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    Buahahaha!
     
  12. Oct 16, 2012 #11
    If you float high enough, there is little to no air, so no friction and no associated frictional heating. That's why astronauts can go outside and repair space stations and such and no burn up.
     
  13. Oct 16, 2012 #12
    When we talk about "frictional heating", what we are really talking about is viscous heat generation associated with the very high deformation rate of the air within the boundary layer.
     
  14. Oct 16, 2012 #13

    Drakkith

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    I assume that by "float high enough" the OP literally means floating up that high, like in a balloon. In such a case you won't experience heating because you are not moving through the air at a high velocity.
     
  15. Oct 16, 2012 #14

    haruspex

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    I've always assumed it was that the temperature of a gas is determined by the speed of the molecules, so it would feel much hotter to a body travelling very rapidly through it. Or does it come to the same thing?
     
  16. Oct 16, 2012 #15
    It's not the same thing. The viscous mechanism involves the dissipation of mechanical energy to heat. The dissipation rate goes as the square of the velocity gradient (not velocity), and is also proportional to the viscosity (which represents the resistance of the fluid to deformation).
     
  17. Oct 17, 2012 #16

    haruspex

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    The mechanism I described is also dissipation of kinetic energy. When exposed to a hot gas, a surface warms and slows down the gas molecules. This is what it looks like at the molecular level from the reference frame of the object.
     
  18. Oct 17, 2012 #17
    From the frame of reference of an object passing through the stratosphere, the gas approaching it is not hot (at least not hot like the surface of the object gets). It is not the relative kinetic energy that is important, but the layers of air shearing over each other, caused by the no-slip boundary condition at the surface. The velocity of the air relative to the object is zero at its surface. The shear rate at the wall generates a shear stress at the wall, which acts to slow down the object and does work on the air in the boundary layer. This causes the boundary layer to heat up. The rate of viscous heating is proportional to the viscosity times the square of the shear rate.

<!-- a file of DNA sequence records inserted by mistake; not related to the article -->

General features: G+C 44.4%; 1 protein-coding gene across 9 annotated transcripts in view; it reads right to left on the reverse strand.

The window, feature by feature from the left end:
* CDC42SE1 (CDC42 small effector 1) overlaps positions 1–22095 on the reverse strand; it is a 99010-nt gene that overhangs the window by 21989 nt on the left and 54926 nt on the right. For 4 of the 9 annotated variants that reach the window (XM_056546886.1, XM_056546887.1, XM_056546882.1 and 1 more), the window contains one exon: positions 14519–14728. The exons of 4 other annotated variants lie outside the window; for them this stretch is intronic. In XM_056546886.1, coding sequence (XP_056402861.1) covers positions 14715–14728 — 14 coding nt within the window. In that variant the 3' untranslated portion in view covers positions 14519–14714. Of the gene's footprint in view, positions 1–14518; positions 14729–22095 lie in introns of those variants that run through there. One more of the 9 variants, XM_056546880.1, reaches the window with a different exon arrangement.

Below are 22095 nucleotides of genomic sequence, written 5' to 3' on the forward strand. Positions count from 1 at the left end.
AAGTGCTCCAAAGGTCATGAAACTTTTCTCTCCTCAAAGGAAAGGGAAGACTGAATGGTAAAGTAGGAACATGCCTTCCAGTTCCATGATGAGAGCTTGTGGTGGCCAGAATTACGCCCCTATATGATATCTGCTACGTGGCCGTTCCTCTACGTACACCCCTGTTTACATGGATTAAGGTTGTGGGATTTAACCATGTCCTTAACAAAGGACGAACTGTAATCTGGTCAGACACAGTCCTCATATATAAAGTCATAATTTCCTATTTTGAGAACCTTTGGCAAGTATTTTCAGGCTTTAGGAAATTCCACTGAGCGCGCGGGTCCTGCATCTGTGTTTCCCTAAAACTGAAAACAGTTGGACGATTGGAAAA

19. Oct 17, 2012 #18
    Viscous heating occurs even in systems where kinetic energy is not a factor. An example is viscous heating in fluid flow through a pipe, where the flow velocity is a constant. This is a particularly big factor in processing of polymer melts where the viscosity is much higher than that of air (although the wall shear rates are much lower than at the surface of a re-entry vehicle). Viscous heating will occur in pipe flow even for gases, although the effect is small because of the low viscosity. See any book on fluid mechanics and transport phenomena, such as Transport Phenomena by Bird, Stewart, and Lightfoot, which gives ample treatment to viscous heating in various situations.
     
  20. Oct 17, 2012 #19

    cjl

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    That depends on the shape of the reentry vehicle. For sharp pointed objects, your description is correct. For blunt objects however (and most things entering the atmosphere are fairly blunt), the heating occurs due to a combination of compression and viscous dissipation in the shock, some distance in front of the object itself. This heating is sufficient (if the object is reentering from orbit) to dissociate the gas, and thus the object gets a plasma cloud in front of it. The velocity gradient next to the object is small, since most of the gas velocity is bled off in the shock, but the extremely high pressure and temperature still cause substantial heating.
     
  21. Oct 17, 2012 #20
    Thanks. This sounds very reasonable. I was also going to mention compressional heating in my response, but my focus was on ruling out kinetic energy as the primary mechanism (and I wanted to keep it simple).